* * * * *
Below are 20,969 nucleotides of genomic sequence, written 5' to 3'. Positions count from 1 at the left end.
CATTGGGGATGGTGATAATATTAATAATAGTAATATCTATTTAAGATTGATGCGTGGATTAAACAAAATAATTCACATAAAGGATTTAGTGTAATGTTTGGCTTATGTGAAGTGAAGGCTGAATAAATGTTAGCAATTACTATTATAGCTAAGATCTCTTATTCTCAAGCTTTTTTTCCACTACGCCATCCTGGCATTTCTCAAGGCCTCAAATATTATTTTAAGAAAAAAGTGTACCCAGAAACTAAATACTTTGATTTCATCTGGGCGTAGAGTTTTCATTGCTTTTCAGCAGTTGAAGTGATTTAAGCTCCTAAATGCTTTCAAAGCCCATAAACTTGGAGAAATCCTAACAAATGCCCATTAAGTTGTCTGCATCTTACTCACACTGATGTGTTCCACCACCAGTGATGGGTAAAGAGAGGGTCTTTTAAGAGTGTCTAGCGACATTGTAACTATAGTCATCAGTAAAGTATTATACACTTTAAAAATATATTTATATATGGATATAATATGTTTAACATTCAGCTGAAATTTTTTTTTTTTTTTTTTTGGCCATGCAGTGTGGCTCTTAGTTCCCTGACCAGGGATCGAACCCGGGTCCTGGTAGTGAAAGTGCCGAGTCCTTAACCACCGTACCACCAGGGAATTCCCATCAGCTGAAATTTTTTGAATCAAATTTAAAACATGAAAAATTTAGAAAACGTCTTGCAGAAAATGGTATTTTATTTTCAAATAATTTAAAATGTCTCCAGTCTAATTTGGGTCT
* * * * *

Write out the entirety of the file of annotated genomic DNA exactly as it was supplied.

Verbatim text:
Below are 20,969 nucleotides of genomic sequence, written 5' to 3'. Positions count from 1 at the left end.
CATTGGGGATGGTGATAATATTAATAATAGTAATATCTATTTAAGATTGATGCGTGGATTAAACAAAATAATTCACATAAAGGATTTAGTGTAATGTTTGGCTTATGTGAAGTGAAGGCTGAATAAATGTTAGCAATTACTATTATAGCTAAGATCTCTTATTCTCAAGCTTTTTTTCCACTACGCCATCCTGGCATTTCTCAAGGCCTCAAATATTATTTTAAGAAAAAAGTGTACCCAGAAACTAAATACTTTGATTTCATCTGGGCGTAGAGTTTTCATTGCTTTTCAGCAGTTGAAGTGATTTAAGCTCCTAAATGCTTTCAAAGCCCATAAACTTGGAGAAATCCTAACAAATGCCCATTAAGTTGTCTGCATCTTACTCACACTGATGTGTTCCACCACCAGTGATGGGTAAAGAGAGGGTCTTTTAAGAGTGTCTAGCGACATTGTAACTATAGTCATCAGTAAAGTATTATACACTTTAAAAATATATTTATATATGGATATAATATGTTTAACATTCAGCTGAAATTTTTTTTTTTTTTTTTTTGGCCATGCAGTGTGGCTCTTAGTTCCCTGACCAGGGATCGAACCCGGGTCCTGGTAGTGAAAGTGCCGAGTCCTTAACCACCGTACCACCAGGGAATTCCCATCAGCTGAAATTTTTTGAATCAAATTTAAAACATGAAAAATTTAGAAAACGTCTTGCAGAAAATGGTATTTTATTTTCAAATAATTTAAAATGTCTCCAGTCTAATTTGGGTCT